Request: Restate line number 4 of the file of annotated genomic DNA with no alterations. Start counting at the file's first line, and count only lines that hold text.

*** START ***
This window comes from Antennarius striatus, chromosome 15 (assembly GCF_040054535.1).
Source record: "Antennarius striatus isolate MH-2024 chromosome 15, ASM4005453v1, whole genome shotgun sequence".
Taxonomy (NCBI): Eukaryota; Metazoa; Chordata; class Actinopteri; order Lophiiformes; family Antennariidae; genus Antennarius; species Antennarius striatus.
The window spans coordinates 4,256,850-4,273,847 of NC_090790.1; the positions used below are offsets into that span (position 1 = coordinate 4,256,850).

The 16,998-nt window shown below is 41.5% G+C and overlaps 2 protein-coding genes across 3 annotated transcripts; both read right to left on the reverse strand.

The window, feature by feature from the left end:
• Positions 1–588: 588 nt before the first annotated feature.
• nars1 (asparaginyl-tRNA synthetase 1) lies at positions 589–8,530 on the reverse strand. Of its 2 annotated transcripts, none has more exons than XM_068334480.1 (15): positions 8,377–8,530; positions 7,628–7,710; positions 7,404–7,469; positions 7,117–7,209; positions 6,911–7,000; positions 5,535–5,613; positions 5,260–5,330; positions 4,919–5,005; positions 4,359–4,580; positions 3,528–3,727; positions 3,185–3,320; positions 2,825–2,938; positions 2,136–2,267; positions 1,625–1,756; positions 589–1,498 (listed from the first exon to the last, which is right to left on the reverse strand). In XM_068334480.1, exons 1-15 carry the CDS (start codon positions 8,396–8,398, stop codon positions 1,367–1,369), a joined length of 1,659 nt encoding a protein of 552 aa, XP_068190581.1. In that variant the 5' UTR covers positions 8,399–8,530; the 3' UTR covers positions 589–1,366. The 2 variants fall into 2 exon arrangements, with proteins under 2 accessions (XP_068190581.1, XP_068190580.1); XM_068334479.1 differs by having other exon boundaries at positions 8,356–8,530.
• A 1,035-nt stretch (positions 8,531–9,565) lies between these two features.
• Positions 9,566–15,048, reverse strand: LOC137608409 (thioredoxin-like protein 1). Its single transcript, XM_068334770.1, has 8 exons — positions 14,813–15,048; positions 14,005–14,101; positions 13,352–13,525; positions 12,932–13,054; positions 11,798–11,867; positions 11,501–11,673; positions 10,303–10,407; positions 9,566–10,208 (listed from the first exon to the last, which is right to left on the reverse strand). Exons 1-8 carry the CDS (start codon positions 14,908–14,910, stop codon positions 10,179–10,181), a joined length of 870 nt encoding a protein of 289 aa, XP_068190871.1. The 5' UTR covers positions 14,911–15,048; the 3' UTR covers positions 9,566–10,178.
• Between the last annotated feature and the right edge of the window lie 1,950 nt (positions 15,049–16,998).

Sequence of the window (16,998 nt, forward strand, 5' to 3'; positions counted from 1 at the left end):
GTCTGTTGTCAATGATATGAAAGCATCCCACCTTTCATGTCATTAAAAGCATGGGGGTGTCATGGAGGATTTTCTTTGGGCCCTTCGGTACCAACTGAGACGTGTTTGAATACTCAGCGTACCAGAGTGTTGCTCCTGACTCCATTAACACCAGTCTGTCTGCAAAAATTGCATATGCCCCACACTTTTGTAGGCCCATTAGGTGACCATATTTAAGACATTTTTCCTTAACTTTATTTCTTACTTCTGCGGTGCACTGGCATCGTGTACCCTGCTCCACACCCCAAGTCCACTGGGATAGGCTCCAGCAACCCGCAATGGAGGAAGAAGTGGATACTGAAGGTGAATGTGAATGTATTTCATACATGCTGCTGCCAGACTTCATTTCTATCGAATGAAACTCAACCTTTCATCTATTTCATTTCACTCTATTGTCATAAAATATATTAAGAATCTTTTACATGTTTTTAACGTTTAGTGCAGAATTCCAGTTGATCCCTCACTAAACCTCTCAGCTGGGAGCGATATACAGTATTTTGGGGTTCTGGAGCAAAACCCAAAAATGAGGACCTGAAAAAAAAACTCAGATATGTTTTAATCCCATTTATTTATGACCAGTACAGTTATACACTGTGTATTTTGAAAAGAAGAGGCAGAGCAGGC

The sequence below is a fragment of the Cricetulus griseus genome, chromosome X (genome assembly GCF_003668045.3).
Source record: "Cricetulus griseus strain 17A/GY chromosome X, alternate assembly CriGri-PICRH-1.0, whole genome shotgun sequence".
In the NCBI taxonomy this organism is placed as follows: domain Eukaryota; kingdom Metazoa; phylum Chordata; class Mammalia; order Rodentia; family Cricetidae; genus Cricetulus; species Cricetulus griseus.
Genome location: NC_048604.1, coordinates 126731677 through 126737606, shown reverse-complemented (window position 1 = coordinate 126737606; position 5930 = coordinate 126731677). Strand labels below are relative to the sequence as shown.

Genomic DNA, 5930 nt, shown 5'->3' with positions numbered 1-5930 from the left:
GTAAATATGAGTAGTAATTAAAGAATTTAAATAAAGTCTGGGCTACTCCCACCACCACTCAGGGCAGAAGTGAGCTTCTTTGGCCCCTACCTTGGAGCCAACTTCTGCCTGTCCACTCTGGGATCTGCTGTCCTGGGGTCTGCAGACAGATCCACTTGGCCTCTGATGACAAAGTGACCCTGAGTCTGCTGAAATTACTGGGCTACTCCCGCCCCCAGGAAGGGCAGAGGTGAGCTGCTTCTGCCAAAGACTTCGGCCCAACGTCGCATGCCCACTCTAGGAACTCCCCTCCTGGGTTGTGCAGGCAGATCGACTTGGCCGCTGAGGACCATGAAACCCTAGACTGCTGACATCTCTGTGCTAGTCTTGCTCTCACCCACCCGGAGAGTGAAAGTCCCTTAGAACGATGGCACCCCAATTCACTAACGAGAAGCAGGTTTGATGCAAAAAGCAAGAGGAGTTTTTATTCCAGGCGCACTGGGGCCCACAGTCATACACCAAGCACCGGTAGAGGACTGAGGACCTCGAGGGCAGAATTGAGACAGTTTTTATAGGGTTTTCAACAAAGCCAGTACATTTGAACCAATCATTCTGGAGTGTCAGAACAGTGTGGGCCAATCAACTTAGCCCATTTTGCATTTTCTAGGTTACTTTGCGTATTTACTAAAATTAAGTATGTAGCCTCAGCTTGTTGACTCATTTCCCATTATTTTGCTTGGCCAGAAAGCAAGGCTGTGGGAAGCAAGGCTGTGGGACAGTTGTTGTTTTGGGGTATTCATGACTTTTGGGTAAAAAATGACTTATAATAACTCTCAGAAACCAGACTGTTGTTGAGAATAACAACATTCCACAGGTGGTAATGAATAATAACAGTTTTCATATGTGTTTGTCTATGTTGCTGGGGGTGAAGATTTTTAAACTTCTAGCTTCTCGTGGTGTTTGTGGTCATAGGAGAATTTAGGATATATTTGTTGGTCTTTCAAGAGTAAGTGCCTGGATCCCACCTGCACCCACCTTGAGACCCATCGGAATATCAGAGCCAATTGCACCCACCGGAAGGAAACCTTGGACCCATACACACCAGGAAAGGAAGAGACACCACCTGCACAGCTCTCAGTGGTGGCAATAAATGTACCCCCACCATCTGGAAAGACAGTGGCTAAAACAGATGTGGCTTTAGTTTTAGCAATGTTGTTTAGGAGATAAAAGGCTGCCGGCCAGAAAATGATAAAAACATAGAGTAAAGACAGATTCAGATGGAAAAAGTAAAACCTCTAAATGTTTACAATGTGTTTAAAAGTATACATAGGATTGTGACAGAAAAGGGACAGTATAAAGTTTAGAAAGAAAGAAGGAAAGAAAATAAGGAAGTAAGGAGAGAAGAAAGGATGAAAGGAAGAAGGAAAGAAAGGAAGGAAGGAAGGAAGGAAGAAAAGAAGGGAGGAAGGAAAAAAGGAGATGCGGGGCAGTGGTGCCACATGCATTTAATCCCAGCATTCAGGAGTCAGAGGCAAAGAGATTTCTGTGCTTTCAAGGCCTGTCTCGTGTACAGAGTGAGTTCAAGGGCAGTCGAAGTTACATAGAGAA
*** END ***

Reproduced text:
The window spans coordinates 4,256,850-4,273,847 of NC_090790.1; the positions used below are offsets into that span (position 1 = coordinate 4,256,850).